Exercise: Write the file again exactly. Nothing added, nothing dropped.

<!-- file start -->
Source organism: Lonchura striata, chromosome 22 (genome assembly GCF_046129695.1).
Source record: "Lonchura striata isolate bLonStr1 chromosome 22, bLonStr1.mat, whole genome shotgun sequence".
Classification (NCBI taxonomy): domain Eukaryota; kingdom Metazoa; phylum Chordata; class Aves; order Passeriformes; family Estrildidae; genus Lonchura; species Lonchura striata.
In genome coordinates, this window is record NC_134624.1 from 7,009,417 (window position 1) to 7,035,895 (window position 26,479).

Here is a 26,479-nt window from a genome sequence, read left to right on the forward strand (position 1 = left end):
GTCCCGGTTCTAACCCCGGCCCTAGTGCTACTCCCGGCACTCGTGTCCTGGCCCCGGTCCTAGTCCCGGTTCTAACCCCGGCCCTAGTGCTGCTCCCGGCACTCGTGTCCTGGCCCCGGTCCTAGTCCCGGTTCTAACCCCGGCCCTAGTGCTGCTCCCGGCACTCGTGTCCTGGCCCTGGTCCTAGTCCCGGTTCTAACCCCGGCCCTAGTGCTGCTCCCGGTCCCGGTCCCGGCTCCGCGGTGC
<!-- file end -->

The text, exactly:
Source organism: Lonchura striata, chromosome 22 (genome assembly GCF_046129695.1).
Source record: "Lonchura striata isolate bLonStr1 chromosome 22, bLonStr1.mat, whole genome shotgun sequence".
Classification (NCBI taxonomy): domain Eukaryota; kingdom Metazoa; phylum Chordata; class Aves; order Passeriformes; family Estrildidae; genus Lonchura; species Lonchura striata.
In genome coordinates, this window is record NC_134624.1 from 7,009,417 (window position 1) to 7,035,895 (window position 26,479).

Here is a 26,479-nt window from a genome sequence, read left to right on the forward strand (position 1 = left end):
GTCCCGGTTCTAACCCCGGCCCTAGTGCTACTCCCGGCACTCGTGTCCTGGCCCCGGTCCTAGTCCCGGTTCTAACCCCGGCCCTAGTGCTGCTCCCGGCACTCGTGTCCTGGCCCCGGTCCTAGTCCCGGTTCTAACCCCGGCCCTAGTGCTGCTCCCGGCACTCGTGTCCTGGCCCTGGTCCTAGTCCCGGTTCTAACCCCGGCCCTAGTGCTGCTCCCGGTCCCGGTCCCGGCTCCGCGGTGC